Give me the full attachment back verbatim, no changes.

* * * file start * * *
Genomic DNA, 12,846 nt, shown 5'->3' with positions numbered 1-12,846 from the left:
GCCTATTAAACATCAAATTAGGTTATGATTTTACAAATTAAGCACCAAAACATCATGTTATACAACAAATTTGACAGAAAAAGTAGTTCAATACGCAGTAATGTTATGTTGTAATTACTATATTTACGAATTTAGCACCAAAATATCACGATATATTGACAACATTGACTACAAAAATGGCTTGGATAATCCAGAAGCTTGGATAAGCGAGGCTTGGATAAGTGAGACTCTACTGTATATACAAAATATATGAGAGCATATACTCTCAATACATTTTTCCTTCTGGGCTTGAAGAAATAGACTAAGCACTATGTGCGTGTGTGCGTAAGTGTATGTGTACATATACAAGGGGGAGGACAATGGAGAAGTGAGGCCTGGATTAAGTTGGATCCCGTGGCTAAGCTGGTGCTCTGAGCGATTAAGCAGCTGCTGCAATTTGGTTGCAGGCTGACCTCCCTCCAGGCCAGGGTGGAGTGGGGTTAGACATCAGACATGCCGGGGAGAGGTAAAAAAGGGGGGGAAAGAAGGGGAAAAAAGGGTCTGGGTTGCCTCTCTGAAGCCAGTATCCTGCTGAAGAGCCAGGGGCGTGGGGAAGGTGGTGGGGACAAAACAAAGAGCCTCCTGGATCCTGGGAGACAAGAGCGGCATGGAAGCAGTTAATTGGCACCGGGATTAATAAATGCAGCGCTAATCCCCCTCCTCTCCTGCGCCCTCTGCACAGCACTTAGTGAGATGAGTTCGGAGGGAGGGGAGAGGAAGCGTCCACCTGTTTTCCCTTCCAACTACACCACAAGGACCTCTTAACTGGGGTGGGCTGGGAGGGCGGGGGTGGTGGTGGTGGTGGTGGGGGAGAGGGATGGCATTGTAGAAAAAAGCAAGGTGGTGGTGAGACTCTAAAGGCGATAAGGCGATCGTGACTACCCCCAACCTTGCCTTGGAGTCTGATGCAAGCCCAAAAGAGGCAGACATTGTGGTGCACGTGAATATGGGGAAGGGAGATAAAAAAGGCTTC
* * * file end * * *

Genomic DNA, 12,846 nt, shown 5'->3' with positions numbered 1-12,846 from the left:
GCCTATTAAACATCAAATTAGGTTATGATTTTACAAATTAAGCACCAAAACATCATGTTATACAACAAATTTGACAGAAAAAGTAGTTCAATACGCAGTAATGTTATGTTGTAATTACTATATTTACGAATTTAGCACCAAAATATCACGATATATTGACAACATTGACTACAAAAATGGCTTGGATAATCCAGAAGCTTGGATAAGCGAGGCTTGGATAAGTGAGACTCTACTGTATATACAAAATATATGAGAGCATATACTCTCAATACATTTTTCCTTCTGGGCTTGAAGAAATAGACTAAGCACTATGTGCGTGTGTGCGTAAGTGTATGTGTACATATACAAGGGGGAGGACAATGGAGAAGTGAGGCCTGGATTAAGTTGGATCCCGTGGCTAAGCTGGTGCTCTGAGCGATTAAGCAGCTGCTGCAATTTGGTTGCAGGCTGACCTCCCTCCAGGCCAGGGTGGAGTGGGGTTAGACATCAGACATGCCGGGGAGAGGTAAAAAAGGGGGGGAAAGAAGGGGAAAAAAGGGTCTGGGTTGCCTCTCTGAAGCCAGTATCCTGCTGAAGAGCCAGGGGCGTGGGGAAGGTGGTGGGGACAAAACAAAGAGCCTCCTGGATCCTGGGAGACAAGAGCGGCATGGAAGCAGTTAATTGGCACCGGGATTAATAAATGCAGCGCTAATCCCCCTCCTCTCCTGCGCCCTCTGCACAGCACTTAGTGAGATGAGTTCGGAGGGAGGGGAGAGGAAGCGTCCACCTGTTTTCCCTTCCAACTACACCACAAGGACCTCTTAACTGGGGTGGGCTGGGAGGGCGGGGGTGGTGGTGGTGGTGGTGGGGGAGAGGGATGGCATTGTAGAAAAAAGCAAGGTGGTGGTGAGACTCTAAAGGCGATAAGGCGATCGTGACTACCCCCAACCTTGCCTTGGAGTCTGATGCAAGCCCAAAAGAGGCAGACATTGTGGTGCACGTGAATATGGGGAAGGGAGATAAAAAAGGCTTC